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Should employers let job seekers know why they weren’t hired?

Photo credit: Pressmaster, Shutterstock

Photo credit: Pressmaster, Shutterstock

When we surveyed job seekers for our 2012 state of the sector report, many shared that they want to hear from employers. Not just acknowledgement that an application has been received, but also any information that will help them create a better resume and cover letter or avoid certain mistakes moving forward. While we often assume that employers are too busy to offer such detailed feedback, according to a recent article in the Wall Street Journal, two additional elements make sharing such information with rejected candidates difficult: legal challenges and upsetting reactions from job seekers.

Linda Jackson, a partner with employment law firm Littler Mendelson, says she advises her clients against offering specific feedback to job candidates. For instance, telling someone he has too much experience for a particular job might be interpreted as age discrimination, she said. “Is it the basis for a claim? It might or it might not be,” she says.

Then there is the discomfort of relaying hard-to-hear information. Some hiring managers are so uncomfortable at the prospect of these conversations that they refuse to bring their business cards to interviews, says Amelia Merrill of Risk Management Solutions Inc., a risk-modeling firm in Silicon Valley.

Despite how awkward it can be, Ms. Merrill expects her recruiters to call finalists to let them know they weren’t hired, giving those applicants a chance to ask for more information. She wants even rejected candidates to leave thinking they want to work there.

On rare occasions, she added, a rejected candidate will argue with the recruiter or insist he was the right pick for the job.

The article goes on to share how HireArt—a company that matches employers and employees—tried to share feedback with rejected candidates, and were met with mixed responses, leading them to wonder if job seekers can handle constructive criticism. Also, giving feedback can be challenging when many employers are increasingly using applicant-tracking systems as an initial screen.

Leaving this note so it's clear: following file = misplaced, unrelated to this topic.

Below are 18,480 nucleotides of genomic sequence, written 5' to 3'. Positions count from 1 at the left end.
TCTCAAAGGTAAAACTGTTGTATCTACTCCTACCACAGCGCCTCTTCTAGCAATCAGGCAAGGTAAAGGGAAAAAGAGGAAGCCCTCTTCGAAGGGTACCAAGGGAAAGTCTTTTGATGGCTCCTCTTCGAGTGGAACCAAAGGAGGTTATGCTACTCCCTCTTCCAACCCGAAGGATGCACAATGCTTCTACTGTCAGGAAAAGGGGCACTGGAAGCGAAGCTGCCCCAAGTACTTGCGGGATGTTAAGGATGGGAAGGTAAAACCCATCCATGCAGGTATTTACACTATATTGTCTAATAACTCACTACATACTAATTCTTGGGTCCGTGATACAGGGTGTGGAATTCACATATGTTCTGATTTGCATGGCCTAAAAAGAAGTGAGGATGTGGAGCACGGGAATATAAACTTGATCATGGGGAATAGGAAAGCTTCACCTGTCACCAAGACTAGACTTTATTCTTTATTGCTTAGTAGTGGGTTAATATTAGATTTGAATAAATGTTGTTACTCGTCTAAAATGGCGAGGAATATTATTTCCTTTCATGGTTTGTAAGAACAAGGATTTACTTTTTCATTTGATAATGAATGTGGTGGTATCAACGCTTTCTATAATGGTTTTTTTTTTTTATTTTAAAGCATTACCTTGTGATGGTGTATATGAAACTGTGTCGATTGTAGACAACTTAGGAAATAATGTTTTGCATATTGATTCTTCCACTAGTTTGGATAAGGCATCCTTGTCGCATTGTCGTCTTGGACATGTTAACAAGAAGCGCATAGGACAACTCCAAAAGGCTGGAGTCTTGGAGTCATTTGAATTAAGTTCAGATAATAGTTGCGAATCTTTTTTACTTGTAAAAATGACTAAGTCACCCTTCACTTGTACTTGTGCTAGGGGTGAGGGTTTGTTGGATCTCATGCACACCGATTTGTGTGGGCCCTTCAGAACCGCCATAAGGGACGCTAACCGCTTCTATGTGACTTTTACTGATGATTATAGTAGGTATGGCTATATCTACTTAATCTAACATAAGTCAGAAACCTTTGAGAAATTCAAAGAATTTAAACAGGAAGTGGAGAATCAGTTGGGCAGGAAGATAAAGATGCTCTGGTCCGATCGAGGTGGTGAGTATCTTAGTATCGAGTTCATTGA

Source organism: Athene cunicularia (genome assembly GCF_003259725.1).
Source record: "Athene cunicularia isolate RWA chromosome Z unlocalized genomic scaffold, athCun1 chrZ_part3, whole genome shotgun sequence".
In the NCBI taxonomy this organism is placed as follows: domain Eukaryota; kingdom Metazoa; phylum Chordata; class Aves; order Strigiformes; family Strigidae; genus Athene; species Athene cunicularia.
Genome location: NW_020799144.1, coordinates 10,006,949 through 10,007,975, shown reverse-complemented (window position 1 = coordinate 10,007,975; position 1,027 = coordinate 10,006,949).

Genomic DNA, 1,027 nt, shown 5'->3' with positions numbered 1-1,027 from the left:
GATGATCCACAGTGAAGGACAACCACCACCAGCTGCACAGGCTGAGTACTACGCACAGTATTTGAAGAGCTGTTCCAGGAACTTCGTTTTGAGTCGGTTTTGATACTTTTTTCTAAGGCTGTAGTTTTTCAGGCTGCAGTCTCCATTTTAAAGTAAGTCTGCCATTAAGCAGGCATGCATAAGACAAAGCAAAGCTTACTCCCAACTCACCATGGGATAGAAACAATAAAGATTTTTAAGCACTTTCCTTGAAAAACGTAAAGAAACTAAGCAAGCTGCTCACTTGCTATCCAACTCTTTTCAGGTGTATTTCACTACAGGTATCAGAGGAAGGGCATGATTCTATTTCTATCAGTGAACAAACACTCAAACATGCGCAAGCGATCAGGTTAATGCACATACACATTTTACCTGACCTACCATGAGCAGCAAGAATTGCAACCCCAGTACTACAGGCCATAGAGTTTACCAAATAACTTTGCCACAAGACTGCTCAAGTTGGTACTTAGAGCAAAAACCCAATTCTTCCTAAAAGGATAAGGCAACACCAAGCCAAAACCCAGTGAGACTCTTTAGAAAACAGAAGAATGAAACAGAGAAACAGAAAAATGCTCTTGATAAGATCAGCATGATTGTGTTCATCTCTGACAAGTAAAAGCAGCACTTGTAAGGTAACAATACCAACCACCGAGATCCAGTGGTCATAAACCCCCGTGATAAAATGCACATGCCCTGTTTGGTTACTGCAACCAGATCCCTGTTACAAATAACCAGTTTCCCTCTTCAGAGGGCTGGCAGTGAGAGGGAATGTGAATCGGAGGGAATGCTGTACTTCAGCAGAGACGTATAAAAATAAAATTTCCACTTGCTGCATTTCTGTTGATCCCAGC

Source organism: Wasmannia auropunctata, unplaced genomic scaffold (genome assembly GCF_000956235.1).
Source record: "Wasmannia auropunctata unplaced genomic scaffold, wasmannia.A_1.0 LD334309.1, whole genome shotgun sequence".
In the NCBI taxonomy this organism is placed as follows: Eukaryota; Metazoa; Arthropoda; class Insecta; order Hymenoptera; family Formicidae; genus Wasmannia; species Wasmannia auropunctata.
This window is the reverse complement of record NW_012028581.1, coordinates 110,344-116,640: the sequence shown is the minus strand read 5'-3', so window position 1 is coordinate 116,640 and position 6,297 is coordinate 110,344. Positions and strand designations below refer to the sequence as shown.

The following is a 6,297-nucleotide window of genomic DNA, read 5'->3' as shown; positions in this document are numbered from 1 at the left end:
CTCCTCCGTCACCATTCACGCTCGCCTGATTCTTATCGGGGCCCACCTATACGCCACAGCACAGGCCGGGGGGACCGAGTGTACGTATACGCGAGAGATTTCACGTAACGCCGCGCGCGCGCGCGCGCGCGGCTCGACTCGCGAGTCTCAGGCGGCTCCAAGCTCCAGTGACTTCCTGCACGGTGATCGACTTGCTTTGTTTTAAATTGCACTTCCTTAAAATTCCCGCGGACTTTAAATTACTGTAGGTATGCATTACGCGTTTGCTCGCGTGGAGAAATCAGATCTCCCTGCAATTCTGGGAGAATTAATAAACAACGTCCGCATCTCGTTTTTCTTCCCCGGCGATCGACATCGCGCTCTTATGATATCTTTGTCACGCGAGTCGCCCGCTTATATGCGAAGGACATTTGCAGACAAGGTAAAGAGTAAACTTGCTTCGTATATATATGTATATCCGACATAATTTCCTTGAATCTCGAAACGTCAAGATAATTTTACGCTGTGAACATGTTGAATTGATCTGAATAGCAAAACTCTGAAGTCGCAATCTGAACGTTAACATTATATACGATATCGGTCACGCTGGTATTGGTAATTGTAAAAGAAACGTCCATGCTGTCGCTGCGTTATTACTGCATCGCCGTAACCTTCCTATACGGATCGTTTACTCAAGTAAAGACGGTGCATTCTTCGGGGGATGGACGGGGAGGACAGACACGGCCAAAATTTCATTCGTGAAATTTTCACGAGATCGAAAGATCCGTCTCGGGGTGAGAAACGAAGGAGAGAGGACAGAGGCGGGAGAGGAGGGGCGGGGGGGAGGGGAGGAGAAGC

What do you think? Is it worthwhile for employers to tell employees why they weren’t hired? Would such feedback help you in your job search? Share your thoughts in the comments.

7 Comments

  1. In my 30 experience as a recruiter, I feel strongly that the benefits of sharing feedback with ALL rejected applicants greatly outweigh any perceived pitfalls. These benefits include educating future applicants on the skills they need to work for you, catching some of your own screening errors or misconceptions and creating good karma by standing out from your competition by building your brand as an employer who cares. Don’t be afraid of a little confrontation. Most applicants will initially push back, but in my experience after giving them any feedback, especially if it is sound constructive criticism they can learn from and better themselves, they will end up thanking you.

    • Emmanuella Laguerre

      I will have to agree with Al. As a recent graduate and currently going through the entry-level hiring process, I’d love to hear feedback from hiring managers as to why I wasn’t selected for a position. As Al said, It’s to build your brand at the end of the day. Sometimes, as hiring managers, it may be difficult to reach out to a large pool of applicants but, if you’ve narrowed down your selection to about three people, especially after they’ve come into your office for those three screening interviews, it would be a nice gesture to extend the reason why that candidate was not selected. It can be done via phone or email from a personal touch and not an automated email blast.